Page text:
4 duck magret half-breasts
2 1/2 tablespoons Chinese five-spice powder
2 teaspoons coarse salt
1 teaspoon freshly ground pepper
2 star anise, broken in half
8 baby bok choi
2 scallions, white and light green parts only, sliced on the bias
2 tbsp low-sodium soy sauce
¾ cup duck and veal demi-glace
2 tsp honey
Steamed Rice, for serving
1. With a sharp paring knife, score the fat of each duck breast in a cross-hatch pattern, making sure not to cut into the meat. In a small bowl, mix together five spice, salt and pepper. Rub the duck breasts with the spice mixture. Heat a heavy frying pan over high flame. When hot, add the duck breasts skin-side down. Turn the heat down to medium and and cook for 5-6 minutes or until the skin is very crisp and brown and the fat has rendered from under the skin. Tip out any excess fat. Turn the breasts over and add the star anise to the pan. Cook for another 5 minutes or until the duck breasts feel firm to the touch but not too solid – you want them pink in the middle. Take the duck out and leave to rest for 5 minutes.
2. To the same pan, over medium high heat, add the demi-glace, soy sauce, and honey, stirring to combine and, scraping up any browned bits from the bottom of the pan. Cook, stirring occasionally, until the sauce starts to thicken. Add the bok choy and scallions. Cook, turning to coat, until the bok choy is cooked through but not soggy.
3. Serve duck breasts over rice with steamed bok choy. Spoon sauce over the top.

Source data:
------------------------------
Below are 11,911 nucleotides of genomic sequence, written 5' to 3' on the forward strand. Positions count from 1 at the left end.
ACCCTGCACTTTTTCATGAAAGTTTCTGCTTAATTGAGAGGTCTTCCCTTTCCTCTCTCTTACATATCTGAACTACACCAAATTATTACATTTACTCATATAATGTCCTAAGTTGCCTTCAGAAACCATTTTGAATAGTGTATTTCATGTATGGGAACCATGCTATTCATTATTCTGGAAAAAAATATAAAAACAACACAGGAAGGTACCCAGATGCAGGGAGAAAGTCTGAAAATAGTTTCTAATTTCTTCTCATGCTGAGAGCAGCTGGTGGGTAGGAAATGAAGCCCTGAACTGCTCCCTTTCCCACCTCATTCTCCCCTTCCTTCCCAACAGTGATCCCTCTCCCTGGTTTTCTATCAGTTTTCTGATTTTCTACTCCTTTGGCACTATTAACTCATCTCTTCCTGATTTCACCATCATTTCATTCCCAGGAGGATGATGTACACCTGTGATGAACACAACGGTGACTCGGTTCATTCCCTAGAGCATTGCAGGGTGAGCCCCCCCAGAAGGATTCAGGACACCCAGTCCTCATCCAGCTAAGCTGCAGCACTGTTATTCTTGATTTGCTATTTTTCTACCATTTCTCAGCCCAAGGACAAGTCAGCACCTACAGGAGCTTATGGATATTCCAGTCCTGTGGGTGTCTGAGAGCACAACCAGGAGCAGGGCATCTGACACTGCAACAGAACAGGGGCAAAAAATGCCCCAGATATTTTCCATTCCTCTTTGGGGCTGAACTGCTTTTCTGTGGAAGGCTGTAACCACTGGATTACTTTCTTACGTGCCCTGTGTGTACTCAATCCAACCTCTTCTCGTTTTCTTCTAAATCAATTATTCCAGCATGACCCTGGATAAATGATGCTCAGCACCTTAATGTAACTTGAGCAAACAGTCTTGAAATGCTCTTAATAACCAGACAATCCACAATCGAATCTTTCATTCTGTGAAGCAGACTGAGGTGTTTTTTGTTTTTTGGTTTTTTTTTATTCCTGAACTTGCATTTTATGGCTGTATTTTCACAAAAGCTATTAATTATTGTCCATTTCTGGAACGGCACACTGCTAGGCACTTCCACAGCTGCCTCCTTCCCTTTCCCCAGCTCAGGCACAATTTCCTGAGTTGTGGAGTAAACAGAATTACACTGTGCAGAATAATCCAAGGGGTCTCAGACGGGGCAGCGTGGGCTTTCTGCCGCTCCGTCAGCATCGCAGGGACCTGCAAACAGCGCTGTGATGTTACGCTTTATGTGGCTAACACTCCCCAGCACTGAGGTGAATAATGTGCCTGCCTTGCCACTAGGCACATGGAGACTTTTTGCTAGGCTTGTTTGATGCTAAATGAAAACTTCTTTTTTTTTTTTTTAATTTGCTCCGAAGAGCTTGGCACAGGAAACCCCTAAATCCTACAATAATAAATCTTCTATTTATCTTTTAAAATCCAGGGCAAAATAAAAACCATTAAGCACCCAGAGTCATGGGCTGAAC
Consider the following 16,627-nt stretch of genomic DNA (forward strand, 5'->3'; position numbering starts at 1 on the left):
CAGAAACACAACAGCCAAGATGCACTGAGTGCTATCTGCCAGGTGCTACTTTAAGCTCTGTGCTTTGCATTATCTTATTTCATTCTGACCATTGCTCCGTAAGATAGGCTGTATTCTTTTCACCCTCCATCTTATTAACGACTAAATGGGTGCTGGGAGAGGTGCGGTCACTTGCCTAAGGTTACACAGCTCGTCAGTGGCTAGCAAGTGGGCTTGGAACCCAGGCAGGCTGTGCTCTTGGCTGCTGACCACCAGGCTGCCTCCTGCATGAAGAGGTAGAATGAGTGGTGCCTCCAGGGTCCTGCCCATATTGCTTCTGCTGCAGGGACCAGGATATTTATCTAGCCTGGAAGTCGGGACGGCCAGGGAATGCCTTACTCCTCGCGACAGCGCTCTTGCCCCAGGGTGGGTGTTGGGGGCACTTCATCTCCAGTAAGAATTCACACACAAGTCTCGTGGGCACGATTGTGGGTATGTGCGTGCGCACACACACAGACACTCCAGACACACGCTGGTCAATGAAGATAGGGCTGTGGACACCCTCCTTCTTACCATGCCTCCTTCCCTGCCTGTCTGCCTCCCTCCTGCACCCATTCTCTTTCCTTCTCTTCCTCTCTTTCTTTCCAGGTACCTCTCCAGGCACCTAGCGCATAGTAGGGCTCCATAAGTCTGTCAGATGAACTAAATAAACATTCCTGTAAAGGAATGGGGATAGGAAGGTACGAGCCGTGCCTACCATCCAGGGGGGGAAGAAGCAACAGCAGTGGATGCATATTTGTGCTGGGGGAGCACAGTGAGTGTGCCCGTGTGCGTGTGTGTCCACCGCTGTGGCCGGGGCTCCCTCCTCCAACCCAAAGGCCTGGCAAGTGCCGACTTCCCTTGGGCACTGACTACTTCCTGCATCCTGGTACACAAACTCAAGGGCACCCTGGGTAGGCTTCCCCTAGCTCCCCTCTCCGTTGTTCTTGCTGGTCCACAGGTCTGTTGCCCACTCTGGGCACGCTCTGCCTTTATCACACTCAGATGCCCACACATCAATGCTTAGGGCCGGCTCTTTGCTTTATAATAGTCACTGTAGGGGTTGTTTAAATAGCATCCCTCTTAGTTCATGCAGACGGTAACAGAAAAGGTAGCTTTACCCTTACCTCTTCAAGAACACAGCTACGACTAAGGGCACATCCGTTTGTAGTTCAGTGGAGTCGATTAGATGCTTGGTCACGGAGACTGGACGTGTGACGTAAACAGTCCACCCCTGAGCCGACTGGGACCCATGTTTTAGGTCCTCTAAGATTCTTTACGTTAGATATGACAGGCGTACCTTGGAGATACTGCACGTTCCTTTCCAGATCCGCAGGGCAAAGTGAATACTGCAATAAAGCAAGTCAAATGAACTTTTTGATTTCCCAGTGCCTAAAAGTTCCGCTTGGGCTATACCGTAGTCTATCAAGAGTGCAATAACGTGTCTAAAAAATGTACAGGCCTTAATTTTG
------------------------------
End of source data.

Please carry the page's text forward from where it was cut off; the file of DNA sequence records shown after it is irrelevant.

YIELD: 4 SANDWICHES
This recipe, from the excellent Blue Ribbon Cookbook, is the Bromberg Brother’s twist on a classic club sandwich using flavorful duck instead of turkey. We consider it lunch heaven in the palms of your hands.
4 Muscovy duck breasts, about 8 ounces each
Kosher salt and freshly ground black pepper
1/2 cup mayonnaise
12 slices raisin bread, toasted
4 slices applewood smoked bacon, cooked and crumbled
2 cups shredded iceberg lettuce
2 small tomatoes, thinly sliced
1 small red onion, thinly sliced
1. Preheat oven to 400 degrees F.
2. Using a sharp knife, score the fat of the duck breasts in a cross-hatch pattern, being careful not to cut the meat. Season generously. Heat a large skillet over medium-high heat until very hot. Sear the duck breasts, skin side down, until the skin browns and the fat renders, about 8 minutes. Place the duck, skin side up, on a rimmed baking sheet. Roast until an instant read thermometer inserted into the thickest part of the breast registers 140 degrees F, about 15 minutes. Remove from the oven and allow to rest and cool. Once cooled, slice very thin against the grain.
3.To assemble the sandwich, spread 1 tablespoon mayonnaise on each of 4 slices of toast and sprinkle with half of the bacon. Divide the lettuce evenly among the breast slices then top each with half of the sliced duck. Top with second layer of toast and spread the remaining mayonnaise over the slices. Sprinkle with the remaining bacon. Top with tomato, onion, and the remaining duck. Cover the sandwiches with the remaining slices of toast, cut into quarters and serve with your favorite potato chips.
You lucky duck. No sooner did Charc Week end … and now there’s a special deal on all things duck at dartagnan.com.
Enjoy 20% off duck all week. But do it before Sunday, September 14 at midnight EST.
Charcuterie is a dish that is often served cold. It’s the simplest way to go. A board spread with cheeses and cured meats along with a bottle of wine. Instant party.
However, charcuterie can be used in recipes. Think bacon. Yes, bacon is charcuterie. Smoked, cured and cooked meats all fall into the category. Sausages, too. So you already cook with charcuterie.